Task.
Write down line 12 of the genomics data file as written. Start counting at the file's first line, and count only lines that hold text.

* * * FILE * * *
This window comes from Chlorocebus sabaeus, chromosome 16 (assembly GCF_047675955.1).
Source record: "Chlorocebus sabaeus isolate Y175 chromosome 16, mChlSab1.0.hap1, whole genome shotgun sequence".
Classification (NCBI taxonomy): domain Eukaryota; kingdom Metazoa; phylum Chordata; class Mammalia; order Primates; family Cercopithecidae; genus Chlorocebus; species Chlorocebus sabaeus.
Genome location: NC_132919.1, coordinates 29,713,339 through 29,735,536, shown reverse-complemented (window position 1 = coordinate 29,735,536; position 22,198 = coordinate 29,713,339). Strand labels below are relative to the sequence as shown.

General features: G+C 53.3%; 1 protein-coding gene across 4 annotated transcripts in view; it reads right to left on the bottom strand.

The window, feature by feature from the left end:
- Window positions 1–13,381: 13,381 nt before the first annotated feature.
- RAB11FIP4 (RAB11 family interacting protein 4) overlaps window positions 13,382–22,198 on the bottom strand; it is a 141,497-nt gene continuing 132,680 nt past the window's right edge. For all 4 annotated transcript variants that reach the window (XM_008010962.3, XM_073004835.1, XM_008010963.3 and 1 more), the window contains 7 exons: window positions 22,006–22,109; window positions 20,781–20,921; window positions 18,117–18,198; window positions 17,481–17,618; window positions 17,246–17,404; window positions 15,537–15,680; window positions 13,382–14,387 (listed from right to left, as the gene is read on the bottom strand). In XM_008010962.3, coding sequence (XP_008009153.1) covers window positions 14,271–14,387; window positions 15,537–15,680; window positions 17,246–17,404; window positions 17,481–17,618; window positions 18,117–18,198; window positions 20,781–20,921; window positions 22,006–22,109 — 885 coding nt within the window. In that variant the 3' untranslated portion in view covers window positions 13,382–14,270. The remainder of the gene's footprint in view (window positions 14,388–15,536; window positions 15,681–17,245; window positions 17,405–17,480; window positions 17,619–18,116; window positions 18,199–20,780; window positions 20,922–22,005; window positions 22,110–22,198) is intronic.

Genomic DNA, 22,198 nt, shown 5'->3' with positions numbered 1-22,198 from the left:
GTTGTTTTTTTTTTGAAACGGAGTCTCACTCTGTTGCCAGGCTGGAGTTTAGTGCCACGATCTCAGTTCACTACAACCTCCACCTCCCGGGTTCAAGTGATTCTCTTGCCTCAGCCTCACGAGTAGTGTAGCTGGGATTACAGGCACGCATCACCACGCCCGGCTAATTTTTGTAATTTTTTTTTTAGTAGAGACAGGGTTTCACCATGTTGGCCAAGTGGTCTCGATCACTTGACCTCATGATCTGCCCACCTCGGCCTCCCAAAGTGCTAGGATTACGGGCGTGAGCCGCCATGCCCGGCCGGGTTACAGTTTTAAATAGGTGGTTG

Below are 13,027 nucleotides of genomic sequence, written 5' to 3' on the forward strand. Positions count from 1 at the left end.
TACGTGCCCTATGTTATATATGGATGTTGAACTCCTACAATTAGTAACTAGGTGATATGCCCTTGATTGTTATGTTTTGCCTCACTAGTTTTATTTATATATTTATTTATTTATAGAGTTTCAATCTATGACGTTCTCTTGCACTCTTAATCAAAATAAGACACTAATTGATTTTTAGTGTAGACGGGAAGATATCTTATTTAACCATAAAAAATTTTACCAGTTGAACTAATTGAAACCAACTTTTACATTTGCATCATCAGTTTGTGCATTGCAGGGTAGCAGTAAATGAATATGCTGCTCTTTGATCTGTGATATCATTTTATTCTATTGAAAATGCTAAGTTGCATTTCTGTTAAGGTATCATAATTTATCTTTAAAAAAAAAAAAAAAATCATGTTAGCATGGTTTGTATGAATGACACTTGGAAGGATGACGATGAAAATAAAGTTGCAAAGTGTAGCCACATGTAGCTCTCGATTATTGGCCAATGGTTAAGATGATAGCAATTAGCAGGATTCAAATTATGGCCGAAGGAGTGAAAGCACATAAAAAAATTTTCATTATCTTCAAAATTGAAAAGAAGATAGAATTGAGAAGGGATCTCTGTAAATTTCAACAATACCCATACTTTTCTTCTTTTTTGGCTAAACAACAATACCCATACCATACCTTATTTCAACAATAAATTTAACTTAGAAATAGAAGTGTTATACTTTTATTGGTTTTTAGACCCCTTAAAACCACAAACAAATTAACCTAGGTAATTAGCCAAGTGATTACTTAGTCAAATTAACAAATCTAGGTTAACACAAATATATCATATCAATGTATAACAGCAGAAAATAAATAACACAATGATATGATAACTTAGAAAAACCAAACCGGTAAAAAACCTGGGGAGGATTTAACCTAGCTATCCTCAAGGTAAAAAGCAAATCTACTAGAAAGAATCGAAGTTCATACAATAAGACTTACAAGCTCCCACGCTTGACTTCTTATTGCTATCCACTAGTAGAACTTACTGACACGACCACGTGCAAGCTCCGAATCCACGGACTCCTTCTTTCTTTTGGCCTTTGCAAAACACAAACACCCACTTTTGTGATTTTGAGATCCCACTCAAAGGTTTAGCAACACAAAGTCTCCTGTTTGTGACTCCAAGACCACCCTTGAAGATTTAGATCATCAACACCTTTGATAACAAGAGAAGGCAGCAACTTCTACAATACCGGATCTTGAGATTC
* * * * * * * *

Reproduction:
TACGTGCCCTATGTTATATATGGATGTTGAACTCCTACAATTAGTAACTAGGTGATATGCCCTTGATTGTTATGTTTTGCCTCACTAGTTTTATTTATATATTTATTTATTTATAGAGTTTCAATCTATGACGTTCTCTTGCACTCTTAATCAAAATAAGACACTAATTGATTTTTAGTGTAGACGGGAAGATATCTTATTTAACCATAAAAAATTTTACCAGTTGAACTAATTGAAACCAACTTTTACATTTGCATCATCAGTTTGTGCATTGCAGGGTAGCAGTAAATGAATATGCTGCTCTTTGATCTGTGATATCATTTTATTCTATTGAAAATGCTAAGTTGCATTTCTGTTAAGGTATCATAATTTATCTTTAAAAAAAAAAAAAAAATCATGTTAGCATGGTTTGTATGAATGACACTTGGAAGGATGACGATGAAAATAAAGTTGCAAAGTGTAGCCACATGTAGCTCTCGATTATTGGCCAATGGTTAAGATGATAGCAATTAGCAGGATTCAAATTATGGCCGAAGGAGTGAAAGCACATAAAAAAATTTTCATTATCTTCAAAATTGAAAAGAAGATAGAATTGAGAAGGGATCTCTGTAAATTTCAACAATACCCATACTTTTCTTCTTTTTTGGCTAAACAACAATACCCATACCATACCTTATTTCAACAATAAATTTAACTTAGAAATAGAAGTGTTATACTTTTATTGGTTTTTAGACCCCTTAAAACCACAAACAAATTAACCTAGGTAATTAGCCAAGTGATTACTTAGTCAAATTAACAAATCTAGGTTAACACAAATATATCATATCAATGTATAACAGCAGAAAATAAATAACACAATGATATGATAACTTAGAAAAACCAAACCGGTAAAAAACCTGGGGAGGATTTAACCTAGCTATCCTCAAGGTAAAAAGCAAATCTACTAGAAAGAATCGAAGTTCATACAATAAGACTTACAAGCTCCCACGCTTGACTTCTTATTGCTATCCACTAGTAGAACTTACTGACACGACCACGTGCAAGCTCCGAATCCACGGACTCCTTCTTTCTTTTGGCCTTTGCAAAACACAAACACCCACTTTTGTGATTTTGAGATCCCACTCAAAGGTTTAGCAACACAAAGTCTCCTGTTTGTGACTCCAAGACCACCCTTGAAGATTTAGATCATCAACACCTTTGATAACAAGAGAAGGCAGCAACTTCTACAATACCGGATCTTGAGATTC